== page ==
Monday, May 04, 2009

India learning from Toronto?

This article on US media companies beginning to favor India over China in Asia reminded me of an earlier article on the success Toronto has had in multiculturalism.

The common thread here is how important it is to be open and welcoming to outside ideas. I don't mean this as a pitch for diversity per se (although diversity in its own right is a laudable goal.) But rather to highlight that encouraging a diversity of people and of ideas is good for business, helps grow markets and can actually contribute to social cohesion. Everyone wants to support society and its institutions because they feel directly vested in their success.

India is less onerous in its demands and regulations on foreign media and as a result is seeing a great influx of new media ideas. I'm sure it is no coincidence that the Indian media landscape is one of the most dynamic on Earth right now. India is currently the source for many pop-culture innovations from movies to music to fashion.

Conceding risk capital in Canada

Another story about a Canadian researcher being lost to the US due to budget cuts.

This shouldn't be dismissed as another example of Canada's "brain drain." Sure, Canada and many other countries will always lose talent to the US because it is a bigger market, more things are happening, and there will always be more opportunity.

But there is no reason why this trend should be exacerbated by budget cuts. Quite the opposite, money should be spent in order to stem this tide as much as possible. This isn’t a cost, it is an investment in the future (yes, I know this is clich├ęd)

There are two clear negative repercussions to losing R&D talent:

1) It will be more difficult to attract foreign investment, especially VC money, to fuel innovative industries. People invest risk capital in countries where they see new products and services being developed. A leading indicator for this is the relative health of the local R&D community. A non-existent community means no innovations, which mean no outside risk capital coming into Canada.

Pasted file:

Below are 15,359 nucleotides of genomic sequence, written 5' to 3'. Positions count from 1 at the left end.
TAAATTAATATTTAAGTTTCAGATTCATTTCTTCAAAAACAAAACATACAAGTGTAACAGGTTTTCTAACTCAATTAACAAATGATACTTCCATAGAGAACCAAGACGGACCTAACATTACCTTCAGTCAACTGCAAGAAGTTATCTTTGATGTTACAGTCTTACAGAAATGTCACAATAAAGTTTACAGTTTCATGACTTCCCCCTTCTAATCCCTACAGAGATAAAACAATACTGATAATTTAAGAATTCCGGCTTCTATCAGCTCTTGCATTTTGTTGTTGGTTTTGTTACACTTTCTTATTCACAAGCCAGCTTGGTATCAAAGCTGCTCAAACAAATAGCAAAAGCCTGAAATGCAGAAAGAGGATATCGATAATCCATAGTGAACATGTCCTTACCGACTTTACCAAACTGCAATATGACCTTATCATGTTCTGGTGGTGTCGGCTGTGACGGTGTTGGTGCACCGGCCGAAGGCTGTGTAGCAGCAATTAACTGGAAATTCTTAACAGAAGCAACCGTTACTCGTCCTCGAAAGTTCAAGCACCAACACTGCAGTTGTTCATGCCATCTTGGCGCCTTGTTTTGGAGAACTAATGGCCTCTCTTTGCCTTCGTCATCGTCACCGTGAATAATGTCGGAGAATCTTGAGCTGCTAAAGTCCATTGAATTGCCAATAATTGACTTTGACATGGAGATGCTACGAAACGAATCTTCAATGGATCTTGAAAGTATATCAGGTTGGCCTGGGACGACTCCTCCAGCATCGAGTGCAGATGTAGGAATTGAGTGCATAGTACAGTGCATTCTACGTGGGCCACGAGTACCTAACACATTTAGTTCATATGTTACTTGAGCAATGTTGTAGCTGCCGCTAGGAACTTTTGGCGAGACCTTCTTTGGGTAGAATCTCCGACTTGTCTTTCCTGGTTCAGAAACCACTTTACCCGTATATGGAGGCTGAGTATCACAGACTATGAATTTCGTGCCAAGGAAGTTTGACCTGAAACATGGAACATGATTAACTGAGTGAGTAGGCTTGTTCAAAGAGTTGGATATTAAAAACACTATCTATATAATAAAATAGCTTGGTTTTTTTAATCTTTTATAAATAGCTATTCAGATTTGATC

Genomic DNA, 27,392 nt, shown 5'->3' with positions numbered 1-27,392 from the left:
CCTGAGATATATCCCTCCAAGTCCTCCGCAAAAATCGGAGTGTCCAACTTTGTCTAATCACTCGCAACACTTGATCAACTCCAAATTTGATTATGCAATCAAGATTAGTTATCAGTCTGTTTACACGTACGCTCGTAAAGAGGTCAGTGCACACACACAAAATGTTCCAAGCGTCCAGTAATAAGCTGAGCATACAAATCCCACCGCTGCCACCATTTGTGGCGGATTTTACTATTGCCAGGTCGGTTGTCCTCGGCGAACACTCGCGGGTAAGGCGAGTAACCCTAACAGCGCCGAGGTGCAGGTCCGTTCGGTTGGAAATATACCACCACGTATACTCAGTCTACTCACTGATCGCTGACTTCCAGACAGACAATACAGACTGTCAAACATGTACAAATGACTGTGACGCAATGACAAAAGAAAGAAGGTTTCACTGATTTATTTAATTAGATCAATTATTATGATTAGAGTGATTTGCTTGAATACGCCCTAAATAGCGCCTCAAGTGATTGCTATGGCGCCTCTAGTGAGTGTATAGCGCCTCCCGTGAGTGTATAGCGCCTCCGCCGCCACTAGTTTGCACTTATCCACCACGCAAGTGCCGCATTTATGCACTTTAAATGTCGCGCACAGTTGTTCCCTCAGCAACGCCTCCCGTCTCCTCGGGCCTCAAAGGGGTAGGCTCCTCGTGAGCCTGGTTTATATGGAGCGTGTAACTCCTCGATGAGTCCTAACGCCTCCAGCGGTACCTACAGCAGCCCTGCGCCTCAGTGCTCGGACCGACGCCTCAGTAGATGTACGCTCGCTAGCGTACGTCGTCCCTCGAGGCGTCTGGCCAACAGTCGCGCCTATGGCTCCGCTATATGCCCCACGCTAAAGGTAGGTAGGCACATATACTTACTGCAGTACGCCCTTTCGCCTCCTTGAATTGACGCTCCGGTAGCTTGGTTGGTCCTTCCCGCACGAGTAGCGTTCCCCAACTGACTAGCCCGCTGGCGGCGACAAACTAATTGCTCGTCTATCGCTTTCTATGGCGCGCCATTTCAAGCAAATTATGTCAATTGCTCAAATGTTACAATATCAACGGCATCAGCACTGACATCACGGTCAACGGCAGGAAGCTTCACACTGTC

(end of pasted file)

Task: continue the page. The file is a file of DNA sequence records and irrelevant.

2) It threatens Canada's future as a hub for innovation. If Canada wants to diversify its economy away from just commodities, then it needs to make this sort of long term investments. The hope of Canada becoming a center for any sort of innovation will be dimmed without active R&D investing, which will lead to the commercialization of products and the creation of industries later down the line.

What is the point of creating an "urban paradise" if no one is around to enjoy it?

CATO loves multiculturalism (and Toronto, too)

I have to admit, I was a little surprised to see such a glowing commentary on Toronto and multiculturalism from the likes of someone from the Cato Institute.

I fully support this opinion and am heartened to see more progressive views on multiculturalism migrate across the political spectrum.

As someone who left Toronto over ten years ago, I can say that every time I've returned, I've found the city more sophisticated and cosmopolitan. When I left I thought Toronto was somewhat provincial but it has improved greatly over the years.

I'm not sure it is the urban paradise this article makes it out to be, but it does a lot of things right on the immigration front. There still needs much to be done in terms of urban design and overall urban/architectural aesthetics, but that is a different story.

Happily, the article debates this central anti-immigrant argument:

Successful societies (so this argument goes) owe their liberty and prosperity to distinct institutions which, in turn, depend on the persistence and dominance of the culture that established and nurtured them. Should that culture fade—or become too diluted by the customs, religions, and tongues of outsiders—the foundation of all that is best and most attractive about that society cannot long last.

This, I would argue, is a recipe for disaster for a society, not for success. Without constant external input, a society becomes complacent and its thinking ossifies. It basically bores itself to death because it is unable to draw on new sources of thinking to spur innovation and creativity.

The greatest societies are those that stood (or stand) at the crossroads of humanity and are able to pick from and integrate the best humankind has to offer.

Glad to see that Toronto has picked up on this lesson.